Facebook, Farmville, etc. now consume a third of Web time

(Updated) New Nielsen survey data shows declining use of e-mail and Web portals.

There's news from Nielsen this morning that ought not surprise anyone but might concern some: The percentage of Web time spent on social networks such as Facebook increased by nearly half last year, jumping from 16% to 23% of online hours.

And if that's not enough to make you wonder how anyone's getting any work done, know that time spent on games such as Farmville now surpasses time spent on e-mail, according to Nielsen.

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From The Wall Street Journal:

The key takeaway here is that social networks and online games take up about a third of our Web time. That's up from last year, when the two categories combined to take up about 25 percent of our time.

And that's good news for Facebook and Farmville-maker Zynga, which dominate the two categories. It's neutral news for Google, since search's share has stayed consistent at about 3.5 percent, and it's bad news for Yahoo and AOL, since portal time has decreased by 19 percent.

The displacement of e-mail from the No. 2 spot on the list of most active Internet activities may say as much about changing communication patterns as it does the appeal of online games. From the San Jose Mercury News:

Strikingly, Nielsen's research also showed that Americans now spend more time playing games than handling e-mail - in part because tens of millions are staying in touch on Facebook rather than communicating on services such as Yahoo Mail or Google's Gmail.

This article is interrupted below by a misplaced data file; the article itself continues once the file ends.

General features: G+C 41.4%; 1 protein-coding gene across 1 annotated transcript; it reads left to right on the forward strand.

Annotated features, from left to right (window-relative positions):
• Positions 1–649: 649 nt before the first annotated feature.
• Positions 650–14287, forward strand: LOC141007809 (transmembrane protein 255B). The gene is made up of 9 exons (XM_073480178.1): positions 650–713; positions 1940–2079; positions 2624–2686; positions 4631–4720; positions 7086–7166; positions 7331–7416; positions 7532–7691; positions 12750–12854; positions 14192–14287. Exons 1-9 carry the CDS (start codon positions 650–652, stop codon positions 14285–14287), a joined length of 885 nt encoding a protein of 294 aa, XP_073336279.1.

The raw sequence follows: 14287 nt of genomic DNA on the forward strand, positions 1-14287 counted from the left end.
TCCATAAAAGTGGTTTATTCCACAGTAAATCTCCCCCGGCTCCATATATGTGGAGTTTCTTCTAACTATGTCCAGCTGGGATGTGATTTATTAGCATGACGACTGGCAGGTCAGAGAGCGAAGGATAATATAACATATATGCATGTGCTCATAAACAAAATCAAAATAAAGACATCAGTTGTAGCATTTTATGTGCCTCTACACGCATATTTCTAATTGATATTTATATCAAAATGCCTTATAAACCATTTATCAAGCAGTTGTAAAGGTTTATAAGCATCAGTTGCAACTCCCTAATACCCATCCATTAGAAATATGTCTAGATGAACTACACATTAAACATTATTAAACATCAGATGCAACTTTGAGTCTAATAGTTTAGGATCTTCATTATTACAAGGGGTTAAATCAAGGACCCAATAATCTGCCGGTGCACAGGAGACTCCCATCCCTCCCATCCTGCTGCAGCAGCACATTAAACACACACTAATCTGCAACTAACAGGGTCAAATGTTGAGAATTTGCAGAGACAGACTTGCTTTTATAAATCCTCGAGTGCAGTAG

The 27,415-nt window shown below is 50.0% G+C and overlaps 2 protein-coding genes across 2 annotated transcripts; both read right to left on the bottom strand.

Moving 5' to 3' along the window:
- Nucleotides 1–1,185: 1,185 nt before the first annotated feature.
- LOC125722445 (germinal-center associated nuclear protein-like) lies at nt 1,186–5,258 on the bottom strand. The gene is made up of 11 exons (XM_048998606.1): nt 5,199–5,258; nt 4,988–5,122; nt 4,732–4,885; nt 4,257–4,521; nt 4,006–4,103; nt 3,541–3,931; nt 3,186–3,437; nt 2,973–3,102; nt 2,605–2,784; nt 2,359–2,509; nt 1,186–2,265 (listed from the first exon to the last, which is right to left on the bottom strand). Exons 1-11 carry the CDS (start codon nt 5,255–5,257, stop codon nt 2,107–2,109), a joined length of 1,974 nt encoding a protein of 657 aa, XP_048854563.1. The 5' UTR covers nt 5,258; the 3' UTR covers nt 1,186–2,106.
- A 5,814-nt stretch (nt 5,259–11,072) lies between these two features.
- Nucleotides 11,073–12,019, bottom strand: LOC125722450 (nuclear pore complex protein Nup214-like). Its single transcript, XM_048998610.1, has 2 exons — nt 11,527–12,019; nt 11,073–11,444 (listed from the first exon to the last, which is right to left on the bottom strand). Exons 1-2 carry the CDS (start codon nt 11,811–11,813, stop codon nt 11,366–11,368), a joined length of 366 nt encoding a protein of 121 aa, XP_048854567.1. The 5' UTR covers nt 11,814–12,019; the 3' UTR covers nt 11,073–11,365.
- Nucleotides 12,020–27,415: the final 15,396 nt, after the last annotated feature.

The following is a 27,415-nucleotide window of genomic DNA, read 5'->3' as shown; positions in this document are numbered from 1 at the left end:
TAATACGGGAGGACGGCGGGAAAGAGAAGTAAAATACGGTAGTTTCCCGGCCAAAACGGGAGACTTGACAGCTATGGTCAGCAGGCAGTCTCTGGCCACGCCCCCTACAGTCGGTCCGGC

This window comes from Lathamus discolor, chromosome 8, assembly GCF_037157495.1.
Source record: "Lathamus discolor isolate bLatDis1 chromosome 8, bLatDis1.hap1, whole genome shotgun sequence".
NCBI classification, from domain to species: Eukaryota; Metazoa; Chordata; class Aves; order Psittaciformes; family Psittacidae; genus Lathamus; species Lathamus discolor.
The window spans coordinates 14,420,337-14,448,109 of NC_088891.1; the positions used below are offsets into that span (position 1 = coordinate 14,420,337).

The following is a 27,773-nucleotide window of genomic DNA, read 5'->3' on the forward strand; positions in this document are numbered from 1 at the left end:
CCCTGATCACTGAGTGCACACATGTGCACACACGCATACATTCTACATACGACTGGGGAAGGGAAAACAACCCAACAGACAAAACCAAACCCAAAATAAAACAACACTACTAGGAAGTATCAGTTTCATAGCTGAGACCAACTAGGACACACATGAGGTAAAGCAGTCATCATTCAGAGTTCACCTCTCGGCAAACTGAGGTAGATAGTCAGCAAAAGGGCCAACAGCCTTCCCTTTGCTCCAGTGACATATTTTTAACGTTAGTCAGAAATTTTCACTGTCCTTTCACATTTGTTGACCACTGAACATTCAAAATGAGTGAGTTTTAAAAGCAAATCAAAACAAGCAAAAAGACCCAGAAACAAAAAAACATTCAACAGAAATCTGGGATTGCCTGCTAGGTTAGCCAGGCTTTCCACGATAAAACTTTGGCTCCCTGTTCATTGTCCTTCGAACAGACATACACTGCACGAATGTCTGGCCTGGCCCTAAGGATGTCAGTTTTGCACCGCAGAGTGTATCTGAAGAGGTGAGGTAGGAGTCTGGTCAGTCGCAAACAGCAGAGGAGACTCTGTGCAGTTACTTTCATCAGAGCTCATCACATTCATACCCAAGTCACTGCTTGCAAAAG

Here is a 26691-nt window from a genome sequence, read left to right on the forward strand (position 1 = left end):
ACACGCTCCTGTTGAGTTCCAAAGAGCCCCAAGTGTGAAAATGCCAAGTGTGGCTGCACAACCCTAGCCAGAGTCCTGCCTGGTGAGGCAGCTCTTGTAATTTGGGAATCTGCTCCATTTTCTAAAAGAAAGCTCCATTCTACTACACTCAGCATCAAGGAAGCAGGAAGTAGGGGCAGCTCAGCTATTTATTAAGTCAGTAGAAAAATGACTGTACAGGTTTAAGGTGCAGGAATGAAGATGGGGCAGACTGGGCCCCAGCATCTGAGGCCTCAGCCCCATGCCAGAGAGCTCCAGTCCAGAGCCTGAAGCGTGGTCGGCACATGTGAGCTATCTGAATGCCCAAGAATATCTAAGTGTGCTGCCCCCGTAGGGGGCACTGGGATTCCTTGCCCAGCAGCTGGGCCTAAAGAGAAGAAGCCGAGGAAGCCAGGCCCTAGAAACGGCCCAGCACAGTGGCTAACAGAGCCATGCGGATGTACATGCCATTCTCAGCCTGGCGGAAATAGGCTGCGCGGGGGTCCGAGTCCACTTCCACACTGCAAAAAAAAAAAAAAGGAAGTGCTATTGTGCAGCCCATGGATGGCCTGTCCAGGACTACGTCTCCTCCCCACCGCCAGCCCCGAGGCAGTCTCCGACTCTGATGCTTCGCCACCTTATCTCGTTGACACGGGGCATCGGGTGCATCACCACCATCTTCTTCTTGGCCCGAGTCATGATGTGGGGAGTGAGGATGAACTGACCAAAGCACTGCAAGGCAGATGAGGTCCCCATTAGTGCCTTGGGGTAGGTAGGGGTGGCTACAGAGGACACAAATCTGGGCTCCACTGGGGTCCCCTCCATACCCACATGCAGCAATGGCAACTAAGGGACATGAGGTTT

"That's the logical conclusion," said David Martin, a Nielsen analyst. "A platform like Facebook incorporates e-mail and instant messaging. Social networks have incorporated those basic functions in a much larger system of communication, content management and even gaming. The growth has come at the expense of traditional portals, e-mail platforms and IM."

The increase in time spent on games rose 10% from 9.3% to 10.2, while the drop in time spent on e-mail was precipitous: 28% (from 11.5% to 8.3%).

YouTube and other video services were up 12% ... again, no surprise.

(Update: Mashable notes that e-mail use on mobile platforms is still increasing.)

(Update 2: And, in case you missed this related item over the weekend, Twitter has accounted for its 20 billionth tweet. A Japanese gentleman apparently had the honor.)

(Update 3: Inc. headline makes a good point: "What Privacy Concerns? People Spending More Time on Facebook."

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